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Using a Super Takumar lens on a Pentax K-01
Posted By: dosdan, 01-11-2013, 09:07 PM

The K-01, with it's LV 6x zoom and focus peaking, is proving a popular camera for MF lens. This article looks at using a Super Takumar lens on this camera.

First off, to use a M42-mount lens on a K-01, you'll need a M42-to-K-mount adapter:

If not already enabled, set Menu C3 item 18, "Using aperture Ring", to Enabled ("2").

Super Takumar lenses have an Auto/Manual switch on the barrel. This is a mechanical switch that activates the aperture override pin in the base of the lens.

Photo of Super Takumar lens showing Auto/Man switch, in Man position, and the aperture override pin:

Later lenses with a "A" position on the aperture ring, or with DA aperture-ring-less, use the mechanical aperture coupler lever protruding from the lens base, both to set the aperture position to the f-number setting the camera specifies, and to hold the aperture fully open before the shutter release button is pressed.

A-series lens showing the aperture ring set to the "A" (aperture controlled by the camera body) position. Aperture coupling lever and guard are also visible:

Operating this way ensures that the OVF is brighter. For example, you are going to shoot a f/1.4 lens at a f-number setting of f/5.6 (4 stops down). If you have to focus while the lens is stopped down, the OVF would be 4 stops darker. Instead, it is held open, and only stopped down to f/5.6 after you press the shutter release button.

Using a old non-"A" lens (i.e. K or M series) with these settings would result in a darker OVF, as would operating an A or later (F, FA) lens off the A position on the aperture ring.

Now with the Super Takumar, the pin in the base, when depressed, is designed to stop down the aperture to the current setting of the aperture ring. The camera body was designed to keep this pin open until the shutter release button was pressed. Again, so the OVF was brighter. (The pin is not there to enable setting the aperture from the body, as "A" position lenses do.)

Anyway, with the Super Taks, the Auto/Man switch follows or ignores the depression of the aperture opening pin.

On DSLRs with M42-to-K-mount adapters, there is no special treatment of this pin. It is still fully depressed when you screw on the lens. (DSLR bodies have no mechanism anyway to release this pin.)

Therefore, on a DSLR, the Auto/Man switch on the Super Tak operates this way:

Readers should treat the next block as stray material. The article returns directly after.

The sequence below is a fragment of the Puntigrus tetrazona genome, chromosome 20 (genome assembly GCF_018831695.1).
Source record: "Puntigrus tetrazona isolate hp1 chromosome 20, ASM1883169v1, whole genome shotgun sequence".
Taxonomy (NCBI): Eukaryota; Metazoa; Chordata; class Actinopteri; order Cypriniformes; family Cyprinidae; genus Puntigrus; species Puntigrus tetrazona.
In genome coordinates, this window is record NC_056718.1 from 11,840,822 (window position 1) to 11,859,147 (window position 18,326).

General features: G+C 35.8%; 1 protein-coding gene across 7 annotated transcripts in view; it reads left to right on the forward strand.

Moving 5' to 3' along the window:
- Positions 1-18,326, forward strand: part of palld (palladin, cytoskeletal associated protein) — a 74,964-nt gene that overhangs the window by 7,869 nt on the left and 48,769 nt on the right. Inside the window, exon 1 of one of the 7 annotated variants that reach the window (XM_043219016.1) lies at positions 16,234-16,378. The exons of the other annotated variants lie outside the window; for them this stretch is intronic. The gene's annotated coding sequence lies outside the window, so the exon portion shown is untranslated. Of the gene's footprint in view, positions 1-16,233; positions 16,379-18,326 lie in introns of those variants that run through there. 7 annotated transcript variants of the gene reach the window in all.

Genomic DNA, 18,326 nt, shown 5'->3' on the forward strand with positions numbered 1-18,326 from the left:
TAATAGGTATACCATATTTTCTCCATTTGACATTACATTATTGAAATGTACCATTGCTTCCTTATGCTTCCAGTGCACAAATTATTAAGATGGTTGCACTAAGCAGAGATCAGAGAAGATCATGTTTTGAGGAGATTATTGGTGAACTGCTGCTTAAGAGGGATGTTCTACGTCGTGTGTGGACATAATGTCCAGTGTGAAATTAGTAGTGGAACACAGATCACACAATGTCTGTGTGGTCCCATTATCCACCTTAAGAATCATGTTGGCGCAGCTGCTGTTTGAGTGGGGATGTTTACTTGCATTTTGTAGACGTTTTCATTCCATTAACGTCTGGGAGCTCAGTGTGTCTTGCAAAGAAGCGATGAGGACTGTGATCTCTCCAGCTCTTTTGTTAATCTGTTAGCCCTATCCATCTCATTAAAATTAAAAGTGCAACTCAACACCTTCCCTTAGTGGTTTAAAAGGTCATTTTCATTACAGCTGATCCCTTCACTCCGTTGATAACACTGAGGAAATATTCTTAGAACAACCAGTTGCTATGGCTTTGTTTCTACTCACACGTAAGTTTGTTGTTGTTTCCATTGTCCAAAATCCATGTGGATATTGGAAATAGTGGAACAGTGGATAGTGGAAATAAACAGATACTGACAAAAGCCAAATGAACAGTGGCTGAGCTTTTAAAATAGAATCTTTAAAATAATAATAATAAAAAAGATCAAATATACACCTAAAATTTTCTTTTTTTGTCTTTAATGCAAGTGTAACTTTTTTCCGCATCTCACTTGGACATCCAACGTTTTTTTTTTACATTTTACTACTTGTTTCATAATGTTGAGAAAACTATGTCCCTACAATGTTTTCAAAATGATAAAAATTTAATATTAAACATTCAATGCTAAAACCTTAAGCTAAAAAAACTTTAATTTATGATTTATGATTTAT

Auto: obeys pin. Lens is always fully open, even after the shutter release button is depressed.

Man: ignores pin. Lens is set to aperture ring setting. OVF may be darker.

You can manually switch the Auto/Man switch, so you have it on Auto when focusing & framing, and then change it to Man when you go to shoot so your intended f-number is used.

Besides VF brightness, there is another reason for using Auto when manually focusing. You are focusing with a fully open aperture, e.g. f/1.4, which has a much narrower in-focus range, and is thus more definite than focusing say at f/5.6.

So the suggested sequence of operation with a Super Tak in M exposure mode is this:

  1. While in Auto position, focus roughly.
  2. Press OK to zoom in (I use it to toggle between 1x and 6x) and adjust focus finely based on the focus peaking.
  3. Switch to Man.
  4. Press the Green button to set the correct shutter speed for the set aperture.
  5. Take the shot.
Under Camera settings Menu 3, Button Customisation, ensure that for the Green Button, "Action in M/TAv" is set to Tv Shift . (Default is P Shift, but with manual aperture control, Tv Shift is probably a better choice).

You could leave the lens stopped down in the Man position all the time. With fixed ISO, this would change the brightness in the EVF. With Auto-ISO, the brightness will probably remain the same. However, staying stopped down, with a large aperture lens, is going to make it harder to achieve the best focus accuracy.

You could also keep switching between f/1.4 & f/5.6 on the aperture ring, but if you are doing a lot of shots at f/5.6, I think using the Auto/Man switch will be easier and less likely to cause errors.

Just don't press the Green button in the Auto (fully open) position and then switch to Man (stopped down) and shot, or you'll end up underexposing.

Operation is also possible with M42 lenses in Av mode, where the camera sets the shutter speed automatically. (No need to press the Green button.) Again, I suggest composing and focusing in Auto and switching to Man before taking the shot. Of course, you will need to set your required f-number on the aperture ring.


Last edited by dosdan; 02-08-2013 at 06:47 AM.
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